Putting Quality & Transparency First

It's important to choose your herbal supplements just as carefully as you choose your food and drink. After all, not all herbal supplements are created equal. Two bottles may say they contain the same herb, but one brand may have herbs grown in rich fertile soil, without the use of pesticides and picked at the height of its phytochemical activity, like the herbs in our products. The other bottle may contain herbs from a monocrop grown in depleted soil. The latter is the result of the agricultural practice of growing a single crop year after year on the same land or an herb doused with chemicals, and picked before or after its peak, diminishing its overall potency. It's wise to do a little research on the companies you are buying from, and to find out where and how your herbs were grown and processed when choosing the best supplements for your health.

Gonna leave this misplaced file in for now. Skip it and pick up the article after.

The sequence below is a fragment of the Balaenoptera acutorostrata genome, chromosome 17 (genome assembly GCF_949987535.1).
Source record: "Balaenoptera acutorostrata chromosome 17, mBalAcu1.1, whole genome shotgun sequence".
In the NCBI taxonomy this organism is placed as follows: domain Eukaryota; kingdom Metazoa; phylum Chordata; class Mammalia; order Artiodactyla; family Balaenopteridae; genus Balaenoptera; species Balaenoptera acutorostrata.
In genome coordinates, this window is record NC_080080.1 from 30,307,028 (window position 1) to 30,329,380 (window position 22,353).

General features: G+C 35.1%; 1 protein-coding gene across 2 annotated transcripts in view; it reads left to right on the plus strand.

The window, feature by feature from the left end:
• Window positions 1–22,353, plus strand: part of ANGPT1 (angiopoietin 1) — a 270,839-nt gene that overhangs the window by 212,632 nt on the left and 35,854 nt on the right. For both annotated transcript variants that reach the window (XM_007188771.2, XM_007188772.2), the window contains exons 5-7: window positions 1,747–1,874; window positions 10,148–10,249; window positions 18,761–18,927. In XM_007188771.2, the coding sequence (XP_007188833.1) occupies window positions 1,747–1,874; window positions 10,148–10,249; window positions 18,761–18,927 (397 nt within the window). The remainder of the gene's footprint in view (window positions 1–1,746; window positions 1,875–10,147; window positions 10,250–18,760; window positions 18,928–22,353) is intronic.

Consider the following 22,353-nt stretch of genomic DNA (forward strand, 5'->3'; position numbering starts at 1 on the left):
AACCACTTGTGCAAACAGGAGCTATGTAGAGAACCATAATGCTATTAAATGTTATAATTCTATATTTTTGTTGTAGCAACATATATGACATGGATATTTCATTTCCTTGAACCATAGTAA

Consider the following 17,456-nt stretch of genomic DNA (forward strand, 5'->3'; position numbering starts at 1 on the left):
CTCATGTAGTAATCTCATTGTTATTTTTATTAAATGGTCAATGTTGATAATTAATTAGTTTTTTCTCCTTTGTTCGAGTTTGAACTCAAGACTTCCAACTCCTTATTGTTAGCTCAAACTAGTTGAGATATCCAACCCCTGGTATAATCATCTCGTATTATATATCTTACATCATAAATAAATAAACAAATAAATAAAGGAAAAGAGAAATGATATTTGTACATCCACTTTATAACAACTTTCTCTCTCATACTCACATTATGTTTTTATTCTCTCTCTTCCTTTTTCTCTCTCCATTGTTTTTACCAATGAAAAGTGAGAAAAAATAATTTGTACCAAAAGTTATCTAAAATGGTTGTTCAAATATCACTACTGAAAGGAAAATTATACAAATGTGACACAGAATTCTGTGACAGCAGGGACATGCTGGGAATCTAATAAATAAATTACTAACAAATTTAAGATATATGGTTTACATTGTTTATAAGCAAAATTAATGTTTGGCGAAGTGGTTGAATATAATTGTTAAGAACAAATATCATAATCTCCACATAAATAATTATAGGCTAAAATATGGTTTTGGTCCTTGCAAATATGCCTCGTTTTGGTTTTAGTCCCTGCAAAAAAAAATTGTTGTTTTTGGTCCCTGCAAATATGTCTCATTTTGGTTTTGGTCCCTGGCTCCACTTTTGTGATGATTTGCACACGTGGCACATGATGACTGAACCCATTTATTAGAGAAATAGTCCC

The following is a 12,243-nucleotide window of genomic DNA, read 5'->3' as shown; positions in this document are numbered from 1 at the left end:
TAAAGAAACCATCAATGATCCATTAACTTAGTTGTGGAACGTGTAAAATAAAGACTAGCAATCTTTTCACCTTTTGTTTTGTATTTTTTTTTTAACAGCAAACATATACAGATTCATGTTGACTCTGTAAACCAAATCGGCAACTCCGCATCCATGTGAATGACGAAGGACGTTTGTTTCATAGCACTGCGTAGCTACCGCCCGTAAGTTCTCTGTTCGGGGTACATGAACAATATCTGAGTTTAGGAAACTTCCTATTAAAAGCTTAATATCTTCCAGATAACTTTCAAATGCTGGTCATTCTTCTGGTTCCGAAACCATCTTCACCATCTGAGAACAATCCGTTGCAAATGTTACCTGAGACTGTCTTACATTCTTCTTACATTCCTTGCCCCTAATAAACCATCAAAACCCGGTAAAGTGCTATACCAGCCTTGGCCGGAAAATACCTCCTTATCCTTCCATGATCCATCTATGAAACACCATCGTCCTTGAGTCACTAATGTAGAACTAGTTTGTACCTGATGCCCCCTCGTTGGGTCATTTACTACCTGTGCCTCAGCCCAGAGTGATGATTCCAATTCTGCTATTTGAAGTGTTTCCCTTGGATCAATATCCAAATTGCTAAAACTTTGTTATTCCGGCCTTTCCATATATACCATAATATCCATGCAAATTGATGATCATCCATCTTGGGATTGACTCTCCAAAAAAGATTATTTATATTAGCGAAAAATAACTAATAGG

We are committed to providing full transparency for our products and ingredients. That’s why we created Meet Your Herbs®, the world’s first herb traceability program. Everyone should feel confident about what they are putting in their body. With Meet Your Herbs, you can enter the unique ID number located on the back of all of our products to learn where each ingredient came from, how the herbs were grown, harvested and extracted, and the tests each product underwent to validate its purity and potency. You can be assured that our products are all safely produced without the use of toxic pesticides and chemicals that can damage our bodies and the earth.

While we grow over 20 species of herbs on our farm, many herbs are unable to grow in the Western North Carolina climate. Through our global Botanical Partnership Network, we source over 200 ingredients from over 30 different countries to obtain herbs from where they grow best, working only with partners whose herbal ingredients meet our stringent standards of purity and potency.

Preserving Forest Botanicals

Goldenseal in nature